- The Washington Times - Friday, August 18, 2006

Maoist rebels in Nepal should have been in the interim government by mid-July, under a June 16 agreement between the governing Seven-Party Alliance and the Communist Party of Nepal-Maoist, but a gap in the accord quickly led to a loose interpretation regarding the disposition of arms of both the Royal Nepali Army, now renamed the Nepali Army by proclamation of the reinstated parliament and the Maoist People’s Liberation Army.

The government side, under pressure from lawmakers and some party leaders who complained the June 16 agreement was made “in haste,” began to interpret the arms issue as “decommissioning” the Maoist People’s Liberation Army (PLA), while the Maoists took it to mean the cantonment of their forces and sending the Nepali Army back to barracks during elections to the constituent assembly.

Foes of any agreement between Nepal’s government and the Maoists were heartened June 27 when U.S. Ambassador James F. Moriarty announced that the United States has a law prohibiting “any material support to a terrorist organization.”

Mr. Moriarty said the Maoists must “change their actions before we can provide assistance to Maoists in any way, or to a government which they are a part of.” He warned that Nepal would lose U.S. support if Maoists are included in the government while still armed.

Underlining Mr. Moriarty’s position, Sen. Arlen Specter, Pennsylvania Republican and chairman of the Judiciary Committee, said during a visit Aug. 11 the Maoists could be removed from the U.S. list of terrorist groups if they give up their weapons and abide by democratic principles. He added that if the Nepali government certifies that Nepal’s Maoists no longer fit in the definition of terrorists, they could join the government.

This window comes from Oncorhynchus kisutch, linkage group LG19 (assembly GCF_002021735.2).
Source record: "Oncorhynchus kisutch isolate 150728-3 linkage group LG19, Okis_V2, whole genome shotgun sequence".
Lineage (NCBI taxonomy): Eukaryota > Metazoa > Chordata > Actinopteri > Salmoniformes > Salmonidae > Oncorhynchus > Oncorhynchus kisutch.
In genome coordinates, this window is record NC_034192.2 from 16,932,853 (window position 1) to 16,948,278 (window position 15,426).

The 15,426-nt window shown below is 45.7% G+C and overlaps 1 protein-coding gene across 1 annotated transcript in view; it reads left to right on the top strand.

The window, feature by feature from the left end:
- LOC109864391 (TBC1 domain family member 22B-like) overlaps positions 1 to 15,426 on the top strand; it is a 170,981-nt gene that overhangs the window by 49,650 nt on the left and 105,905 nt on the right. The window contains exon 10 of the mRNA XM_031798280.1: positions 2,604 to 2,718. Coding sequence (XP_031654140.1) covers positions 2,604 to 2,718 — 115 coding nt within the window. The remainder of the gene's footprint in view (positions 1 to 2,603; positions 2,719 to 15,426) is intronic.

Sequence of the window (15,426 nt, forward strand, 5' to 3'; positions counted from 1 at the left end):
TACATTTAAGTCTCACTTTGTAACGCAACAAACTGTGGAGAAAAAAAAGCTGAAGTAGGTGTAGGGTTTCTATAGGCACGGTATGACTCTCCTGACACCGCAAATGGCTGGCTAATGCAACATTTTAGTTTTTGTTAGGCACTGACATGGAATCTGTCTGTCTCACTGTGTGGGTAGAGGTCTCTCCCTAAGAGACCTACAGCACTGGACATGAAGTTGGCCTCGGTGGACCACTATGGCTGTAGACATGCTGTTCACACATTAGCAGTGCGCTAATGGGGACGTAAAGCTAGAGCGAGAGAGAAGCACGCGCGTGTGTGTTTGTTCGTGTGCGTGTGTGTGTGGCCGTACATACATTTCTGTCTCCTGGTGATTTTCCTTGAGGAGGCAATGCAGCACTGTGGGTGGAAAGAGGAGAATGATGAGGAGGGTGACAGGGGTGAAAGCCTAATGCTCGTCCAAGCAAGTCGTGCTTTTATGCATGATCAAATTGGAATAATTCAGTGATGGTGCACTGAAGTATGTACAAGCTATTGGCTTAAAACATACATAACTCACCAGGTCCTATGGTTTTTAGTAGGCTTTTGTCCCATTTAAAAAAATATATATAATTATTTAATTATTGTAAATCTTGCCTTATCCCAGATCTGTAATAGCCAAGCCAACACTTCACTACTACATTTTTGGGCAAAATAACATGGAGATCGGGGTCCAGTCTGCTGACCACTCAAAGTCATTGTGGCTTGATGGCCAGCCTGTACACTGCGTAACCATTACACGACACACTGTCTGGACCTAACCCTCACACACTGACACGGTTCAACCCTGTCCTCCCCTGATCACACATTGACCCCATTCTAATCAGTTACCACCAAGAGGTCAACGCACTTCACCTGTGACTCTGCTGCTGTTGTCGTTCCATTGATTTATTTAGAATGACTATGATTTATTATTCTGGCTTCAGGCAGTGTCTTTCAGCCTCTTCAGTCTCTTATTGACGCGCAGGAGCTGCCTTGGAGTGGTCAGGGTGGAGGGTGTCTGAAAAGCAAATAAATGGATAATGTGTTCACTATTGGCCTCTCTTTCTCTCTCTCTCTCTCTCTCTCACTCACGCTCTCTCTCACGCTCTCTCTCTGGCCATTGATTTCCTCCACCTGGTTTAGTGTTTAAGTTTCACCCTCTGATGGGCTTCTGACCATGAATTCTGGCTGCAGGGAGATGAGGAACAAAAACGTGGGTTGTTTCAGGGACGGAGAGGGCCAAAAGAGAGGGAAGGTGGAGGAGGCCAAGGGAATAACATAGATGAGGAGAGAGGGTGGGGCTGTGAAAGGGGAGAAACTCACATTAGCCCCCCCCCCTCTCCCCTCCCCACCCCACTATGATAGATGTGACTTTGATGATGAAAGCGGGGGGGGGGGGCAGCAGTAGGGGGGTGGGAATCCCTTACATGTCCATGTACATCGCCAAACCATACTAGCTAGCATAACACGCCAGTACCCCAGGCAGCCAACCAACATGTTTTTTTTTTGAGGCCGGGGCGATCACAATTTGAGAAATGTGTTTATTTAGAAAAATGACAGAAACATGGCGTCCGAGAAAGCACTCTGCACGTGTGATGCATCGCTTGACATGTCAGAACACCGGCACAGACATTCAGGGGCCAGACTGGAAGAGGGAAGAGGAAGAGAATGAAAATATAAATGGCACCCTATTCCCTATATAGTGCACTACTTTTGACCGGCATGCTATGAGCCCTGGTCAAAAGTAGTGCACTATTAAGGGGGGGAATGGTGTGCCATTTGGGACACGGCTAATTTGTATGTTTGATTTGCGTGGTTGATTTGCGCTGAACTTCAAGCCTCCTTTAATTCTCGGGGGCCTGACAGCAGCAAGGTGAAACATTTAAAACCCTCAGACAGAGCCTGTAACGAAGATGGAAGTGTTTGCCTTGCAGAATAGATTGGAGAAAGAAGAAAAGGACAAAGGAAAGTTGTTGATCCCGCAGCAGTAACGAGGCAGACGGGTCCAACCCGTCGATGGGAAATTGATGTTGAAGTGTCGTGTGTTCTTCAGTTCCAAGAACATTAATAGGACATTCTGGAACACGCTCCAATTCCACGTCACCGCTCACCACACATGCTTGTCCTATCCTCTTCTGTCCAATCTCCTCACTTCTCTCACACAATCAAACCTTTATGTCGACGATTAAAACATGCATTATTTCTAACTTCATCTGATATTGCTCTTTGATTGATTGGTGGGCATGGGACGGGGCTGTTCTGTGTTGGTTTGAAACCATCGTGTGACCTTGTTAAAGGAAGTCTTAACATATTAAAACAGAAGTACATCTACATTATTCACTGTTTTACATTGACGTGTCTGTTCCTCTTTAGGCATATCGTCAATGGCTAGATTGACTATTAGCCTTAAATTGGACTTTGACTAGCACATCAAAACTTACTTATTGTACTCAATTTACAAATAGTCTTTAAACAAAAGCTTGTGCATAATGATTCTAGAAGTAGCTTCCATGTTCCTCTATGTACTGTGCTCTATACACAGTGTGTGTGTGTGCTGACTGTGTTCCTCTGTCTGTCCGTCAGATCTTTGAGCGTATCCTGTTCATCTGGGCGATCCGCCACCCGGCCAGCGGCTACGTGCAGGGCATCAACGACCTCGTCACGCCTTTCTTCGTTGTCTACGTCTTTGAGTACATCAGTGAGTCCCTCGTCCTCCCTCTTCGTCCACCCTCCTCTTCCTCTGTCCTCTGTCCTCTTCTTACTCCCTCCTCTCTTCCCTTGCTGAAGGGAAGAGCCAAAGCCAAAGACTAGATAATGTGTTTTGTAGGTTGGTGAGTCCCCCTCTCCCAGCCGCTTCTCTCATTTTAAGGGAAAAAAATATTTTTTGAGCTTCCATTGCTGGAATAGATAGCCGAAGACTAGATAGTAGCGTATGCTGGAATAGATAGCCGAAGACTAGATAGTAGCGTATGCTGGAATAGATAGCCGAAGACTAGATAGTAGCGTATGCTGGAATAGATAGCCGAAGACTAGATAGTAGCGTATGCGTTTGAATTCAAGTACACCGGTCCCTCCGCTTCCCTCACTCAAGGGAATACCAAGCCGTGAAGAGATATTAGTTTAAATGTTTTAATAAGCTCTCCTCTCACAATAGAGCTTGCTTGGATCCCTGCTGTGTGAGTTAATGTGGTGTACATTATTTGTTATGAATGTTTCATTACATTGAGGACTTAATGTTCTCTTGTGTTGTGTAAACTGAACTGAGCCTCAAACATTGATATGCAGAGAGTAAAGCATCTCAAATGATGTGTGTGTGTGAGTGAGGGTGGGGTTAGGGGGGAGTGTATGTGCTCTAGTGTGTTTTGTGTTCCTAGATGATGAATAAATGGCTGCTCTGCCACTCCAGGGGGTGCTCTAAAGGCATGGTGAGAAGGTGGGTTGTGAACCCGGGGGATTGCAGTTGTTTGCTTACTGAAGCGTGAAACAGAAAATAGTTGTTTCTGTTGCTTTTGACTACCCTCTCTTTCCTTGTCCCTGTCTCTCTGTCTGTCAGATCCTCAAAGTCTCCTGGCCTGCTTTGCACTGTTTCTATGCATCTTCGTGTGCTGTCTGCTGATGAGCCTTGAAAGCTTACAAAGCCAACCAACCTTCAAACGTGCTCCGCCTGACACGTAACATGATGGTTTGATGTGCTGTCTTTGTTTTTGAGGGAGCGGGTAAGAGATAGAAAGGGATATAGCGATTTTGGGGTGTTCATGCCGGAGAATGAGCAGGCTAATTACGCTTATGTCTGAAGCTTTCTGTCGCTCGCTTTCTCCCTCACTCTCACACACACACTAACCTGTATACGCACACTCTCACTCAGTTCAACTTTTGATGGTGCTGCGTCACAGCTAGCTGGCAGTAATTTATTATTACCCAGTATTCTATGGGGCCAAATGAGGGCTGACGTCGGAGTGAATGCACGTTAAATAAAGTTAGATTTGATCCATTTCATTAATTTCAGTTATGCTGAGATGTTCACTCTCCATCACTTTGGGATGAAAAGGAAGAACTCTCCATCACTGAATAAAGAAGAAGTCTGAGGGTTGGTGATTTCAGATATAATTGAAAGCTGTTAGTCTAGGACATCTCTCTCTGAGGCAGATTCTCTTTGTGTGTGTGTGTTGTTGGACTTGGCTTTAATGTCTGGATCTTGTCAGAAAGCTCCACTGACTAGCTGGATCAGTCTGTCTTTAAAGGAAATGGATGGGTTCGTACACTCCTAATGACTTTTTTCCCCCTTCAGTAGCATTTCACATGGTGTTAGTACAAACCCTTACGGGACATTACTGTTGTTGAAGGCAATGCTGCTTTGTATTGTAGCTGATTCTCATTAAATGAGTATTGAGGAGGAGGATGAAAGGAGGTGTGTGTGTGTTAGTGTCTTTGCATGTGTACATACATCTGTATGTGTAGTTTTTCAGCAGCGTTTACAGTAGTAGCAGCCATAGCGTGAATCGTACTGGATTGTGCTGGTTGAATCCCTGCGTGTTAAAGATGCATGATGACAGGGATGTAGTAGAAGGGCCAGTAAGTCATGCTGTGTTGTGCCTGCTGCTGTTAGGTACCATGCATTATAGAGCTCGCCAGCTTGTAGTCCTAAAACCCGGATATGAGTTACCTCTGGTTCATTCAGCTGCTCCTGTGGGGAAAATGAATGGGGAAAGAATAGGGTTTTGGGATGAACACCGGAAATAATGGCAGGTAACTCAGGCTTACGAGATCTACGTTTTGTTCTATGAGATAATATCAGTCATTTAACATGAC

‘Terrorist’ tag hit

Critics say Washington’s continued characterization of Maoists as “terrorists” is misplaced, because the Nepali government has stopped referring to the Maoist party in such terms and considers it a political force it must deal with.

Emissaries from Japan, India, the European Commission and other foreign governments voiced concern about including the Maoists in the interim government unless they are disarmed.

Prime Minister Girija Prasad Koirala wrote to U.N. Secretary-General Kofi Annan on July 2 seeking the world body’s help in decommissioning Maoist weapons. The Maoists denounced the letter as violating the eight-point agreement of June 16. Maoist leader Prachanda wrote separately to the United Nations, registering his party’s objections and saying he can’t consider decommissioning the PLA while keeping the Nepali Army on active duty.

The Maoists insist they are no longer “rebels” after the April democratic revolution that brought the Seven-Party Alliance (SPA) to power, and argue that the PLA in essence is the backbone of the SPA government.

They contend it is the Nepali Army that needs to be restructured and merged into a new national army with the PLA after a new constitution is promulgated by the constituent assembly.

‘Cautious optimism’

The United Nations sent a fact-finding mission to Nepal in early August led by Staffan de Mistura of Sweden as Mr. Annan’s personal representative. It returned to New York with “cautious optimism” after meeting government as well as Maoist leaders and asking both sides to come up with unanimous suggestions so that the United Nations can begin to do its work.

The June 16 deal had raised hopes for peace in Nepal, but the talks deadlocked for nearly two months over what to do about weapons — how to manage Maoist arms, whether the Maoists must surrender their arms before joining the government, and whether the Nepali Army’s weapons would be subject to similar monitoring.

The Maoists as well as other groups began to accuse the United States of meddling in the internal affairs of Nepal, leading to delays in negotiations. The Maoists have been critical of the U.S. role since late in 2001 when Washington began to help the Royal Nepali Army in its counterinsurgency operations against the Maoist rebels.

Prachanda accused the SPA of coming under “American influence” to urge the rebels to give up arms before joining the interim government. “America termed the eight-point deal ‘a Maoist agenda,’ India hesitated to endorse it and leaders of the SPA came under their influence,” the Maoist leader said, adding, “there have been several attempts to compel us to return to war.”